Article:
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Kyle Lowry’s 13 points and three 3-pointers in the second quarter most certainly helped prevent the Celtics from running out to a humongous lead to end the first half. In the third quarter, the Heat then went laying out on South Beach with no umbrella hot from the field, scoring 46 points on 65.4 percent shooting from the field.

Still, the Heat were able to hold onto that double-digit lead for a total of 25 seconds of game time. Their shooting went cold in the fourth quarter and the home team had every opportunity to deliver a gut-punching Game 1 loss to the visitors. The Celtics shot 53.3 percent from the field in the fourth quarter while the Heat shot 38.9. However, the Heat only committed two turnovers in the final period, while the Celtics gave the ball up six times.

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Kevin Harlan can compare Jimmy Butler to Xavien Howard and Jalen Ramsey all he wants, but Butler playing shutdown corner was not the source of the Celtics’ problems. His interceptions on consecutive passes were the result of Jayson Tatum and Al Horford finding themselves in desperate situations on the floor and flinging wild passes. That is how the Heat went nearly three minutes without scoring late in the fourth quarter with only a five-point lead and still won the game.

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We’ve seen this before from Boston

The Celtics lost Game 1 to the Philadelphia 76ers in a game that they had every opportunity to win. Yes, James Harden hit one of the biggest shots of his career but the Celtics turned the ball over four times in that fourth quarter. In Game 4 on the road, the Celtics were up by five points with less than two minutes remaining in the final period. Their failure to secure defensive rebounds helped lead to an overtime loss in that game.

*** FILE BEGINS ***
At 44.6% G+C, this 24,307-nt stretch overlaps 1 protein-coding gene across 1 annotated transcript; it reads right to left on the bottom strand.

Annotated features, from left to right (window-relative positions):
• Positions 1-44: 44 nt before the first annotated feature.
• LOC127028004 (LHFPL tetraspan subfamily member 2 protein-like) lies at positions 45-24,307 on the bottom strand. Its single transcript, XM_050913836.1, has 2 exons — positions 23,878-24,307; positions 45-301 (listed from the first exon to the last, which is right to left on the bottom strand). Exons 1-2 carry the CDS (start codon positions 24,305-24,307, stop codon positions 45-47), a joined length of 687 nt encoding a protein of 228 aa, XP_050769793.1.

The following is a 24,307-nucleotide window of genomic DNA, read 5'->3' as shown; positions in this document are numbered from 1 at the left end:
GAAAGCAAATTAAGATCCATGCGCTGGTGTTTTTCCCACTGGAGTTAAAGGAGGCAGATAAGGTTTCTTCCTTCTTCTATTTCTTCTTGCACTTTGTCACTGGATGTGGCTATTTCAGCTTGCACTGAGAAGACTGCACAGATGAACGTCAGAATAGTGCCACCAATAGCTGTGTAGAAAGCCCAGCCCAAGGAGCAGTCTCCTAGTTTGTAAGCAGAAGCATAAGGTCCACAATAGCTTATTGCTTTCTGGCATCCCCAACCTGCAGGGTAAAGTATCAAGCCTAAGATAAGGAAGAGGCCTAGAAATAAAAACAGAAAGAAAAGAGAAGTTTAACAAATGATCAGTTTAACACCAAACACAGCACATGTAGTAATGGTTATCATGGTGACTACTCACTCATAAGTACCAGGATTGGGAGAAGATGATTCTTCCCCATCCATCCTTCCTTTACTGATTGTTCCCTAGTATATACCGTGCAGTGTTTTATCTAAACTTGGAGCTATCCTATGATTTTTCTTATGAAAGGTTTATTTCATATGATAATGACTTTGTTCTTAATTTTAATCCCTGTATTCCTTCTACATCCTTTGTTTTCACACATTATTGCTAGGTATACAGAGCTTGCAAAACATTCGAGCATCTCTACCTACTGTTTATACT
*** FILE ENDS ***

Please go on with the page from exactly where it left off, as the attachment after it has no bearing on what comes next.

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Even against the Atlanta Hawks in the first round, the Celtics blew an opportunity to close out that series at home in five games. Trae Young got hot and went for 16 points in the fourth quarter. That was accompanied by five Celtics turnovers in a 119-117 Hawks’ victory.

Sloppy fourth-quarter play has forced the Celtics into situations that should not befall championship teams. Even last postseason — after sweeping Kevin Durant, Kyrie Irving, and the Brooklyn Nets in the first round — the Celtics dropped a lot of games at home.

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This season, with an influx of talent accompanied by a franchise-shaking head coaching change, the Celtics won six more regular-season games than they did last season. They don’t even have to play the No. 1 seed these playoffs, and yet here they are still holding onto wins like a greased pig.

The Celtics were a championship favorite at the start of this season. They will still probably fend off the eighth-seeded Heat, but at this point, their lingering inconsistency has C’s primed for a second-consecutive NBA Finals defeat.